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Completed project

Scoping study to develop a standardised industry banana carton (BA13015)

Key research provider: Kitchener Partners
Publication date: Monday, January 20, 2014

What was it all about?

This project initially set out to develop a standardised banana carton that would improve product quality through to retail outlets. This followed a number of trials assessing different cartons and returnable plastic crates, carried out by growers, wholesalers, suppliers and retailers, to try to resolve the issue.

The research team set out to consolidate activities and drive further collaboration within the supply chain to achieve swifter change and wider adoption across the banana industry as a whole.

Early on in the project, however, it became apparent that the task at hand was actually much broader and more complex than just cartons.

They extended the scope of the research to consider all the variables associated with banana, packing, packaging and transport, including points along the supply chain that can influence carton performance and therefore the quality of fruit arriving at retail stores.

Researchers began by engaging stakeholders within the banana industry to find out about current practices, what they believed caused fruit damage, and ideas already trialled. Growers, wholesalers, ripeners, hauliers and retailers were included.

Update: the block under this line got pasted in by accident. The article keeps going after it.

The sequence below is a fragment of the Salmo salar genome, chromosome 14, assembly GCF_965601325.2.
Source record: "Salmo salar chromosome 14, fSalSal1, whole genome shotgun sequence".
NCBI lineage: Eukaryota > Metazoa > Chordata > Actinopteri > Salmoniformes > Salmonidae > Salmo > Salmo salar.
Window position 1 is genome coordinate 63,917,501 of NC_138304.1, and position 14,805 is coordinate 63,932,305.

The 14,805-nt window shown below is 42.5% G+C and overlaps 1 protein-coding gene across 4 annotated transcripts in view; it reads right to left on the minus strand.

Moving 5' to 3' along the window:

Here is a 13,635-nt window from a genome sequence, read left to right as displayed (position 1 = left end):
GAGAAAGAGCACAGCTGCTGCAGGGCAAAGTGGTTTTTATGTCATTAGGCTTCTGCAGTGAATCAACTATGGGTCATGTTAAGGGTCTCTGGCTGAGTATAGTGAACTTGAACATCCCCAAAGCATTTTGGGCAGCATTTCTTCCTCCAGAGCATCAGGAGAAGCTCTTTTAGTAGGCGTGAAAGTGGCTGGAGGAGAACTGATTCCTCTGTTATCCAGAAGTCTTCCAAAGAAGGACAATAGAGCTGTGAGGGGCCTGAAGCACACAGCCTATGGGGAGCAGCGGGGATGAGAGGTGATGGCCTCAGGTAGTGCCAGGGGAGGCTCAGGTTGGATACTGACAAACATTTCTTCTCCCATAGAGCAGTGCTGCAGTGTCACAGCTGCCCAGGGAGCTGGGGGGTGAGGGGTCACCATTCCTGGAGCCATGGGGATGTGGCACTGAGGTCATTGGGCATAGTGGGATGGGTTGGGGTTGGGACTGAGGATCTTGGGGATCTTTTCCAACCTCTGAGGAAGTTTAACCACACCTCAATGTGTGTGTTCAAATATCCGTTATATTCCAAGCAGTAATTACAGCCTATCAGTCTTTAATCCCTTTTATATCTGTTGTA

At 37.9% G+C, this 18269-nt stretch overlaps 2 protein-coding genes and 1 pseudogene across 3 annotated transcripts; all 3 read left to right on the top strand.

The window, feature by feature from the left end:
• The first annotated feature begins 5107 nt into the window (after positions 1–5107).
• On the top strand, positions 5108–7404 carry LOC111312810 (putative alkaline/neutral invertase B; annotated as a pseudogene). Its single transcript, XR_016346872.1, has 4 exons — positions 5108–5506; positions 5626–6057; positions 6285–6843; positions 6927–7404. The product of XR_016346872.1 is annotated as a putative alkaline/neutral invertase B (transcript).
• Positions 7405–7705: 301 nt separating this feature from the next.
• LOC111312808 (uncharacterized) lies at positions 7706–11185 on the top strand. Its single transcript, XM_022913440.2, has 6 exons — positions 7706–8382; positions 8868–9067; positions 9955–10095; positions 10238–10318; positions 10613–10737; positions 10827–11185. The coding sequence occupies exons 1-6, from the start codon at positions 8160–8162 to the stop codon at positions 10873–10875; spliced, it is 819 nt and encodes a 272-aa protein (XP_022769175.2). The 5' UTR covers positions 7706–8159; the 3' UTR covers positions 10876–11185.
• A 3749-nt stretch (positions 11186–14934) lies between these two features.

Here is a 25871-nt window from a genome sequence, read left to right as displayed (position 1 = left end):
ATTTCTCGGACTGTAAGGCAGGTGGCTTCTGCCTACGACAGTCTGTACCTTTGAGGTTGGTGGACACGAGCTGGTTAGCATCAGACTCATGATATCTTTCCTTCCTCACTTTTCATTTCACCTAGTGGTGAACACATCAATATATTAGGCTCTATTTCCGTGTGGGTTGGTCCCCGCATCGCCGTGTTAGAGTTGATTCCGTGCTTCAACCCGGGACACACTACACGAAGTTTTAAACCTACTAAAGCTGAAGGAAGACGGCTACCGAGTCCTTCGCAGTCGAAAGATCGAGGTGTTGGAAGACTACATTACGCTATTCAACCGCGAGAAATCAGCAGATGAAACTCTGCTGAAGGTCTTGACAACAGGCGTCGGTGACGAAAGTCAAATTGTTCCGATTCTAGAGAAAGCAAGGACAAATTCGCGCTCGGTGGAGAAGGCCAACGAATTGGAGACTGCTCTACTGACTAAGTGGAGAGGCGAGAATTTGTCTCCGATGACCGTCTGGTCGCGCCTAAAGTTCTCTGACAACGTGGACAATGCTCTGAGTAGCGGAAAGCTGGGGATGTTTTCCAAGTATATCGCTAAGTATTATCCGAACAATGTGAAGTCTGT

They made a review of the literature on the cause of damage to fruit along the supply chain, including international markets which highlighted significant differences in handling and packaging practices.

Building from the study findings, researchers developed minimum packing and packaging specifications to best protect fruit. In addition, they found that a total of eighteen factors affecting the condition of fruit during transport. These included the type of truck used, the stacking configuration, the carton type and weight, the use of stabilisers in the truck and the season.

It was recommended that each factor is subjected to closer scrutiny, including possible costings, to assist growers and others along the supply chain to decide on the relative benefits. They also recommended further development of systems of returnable plastic crates. 

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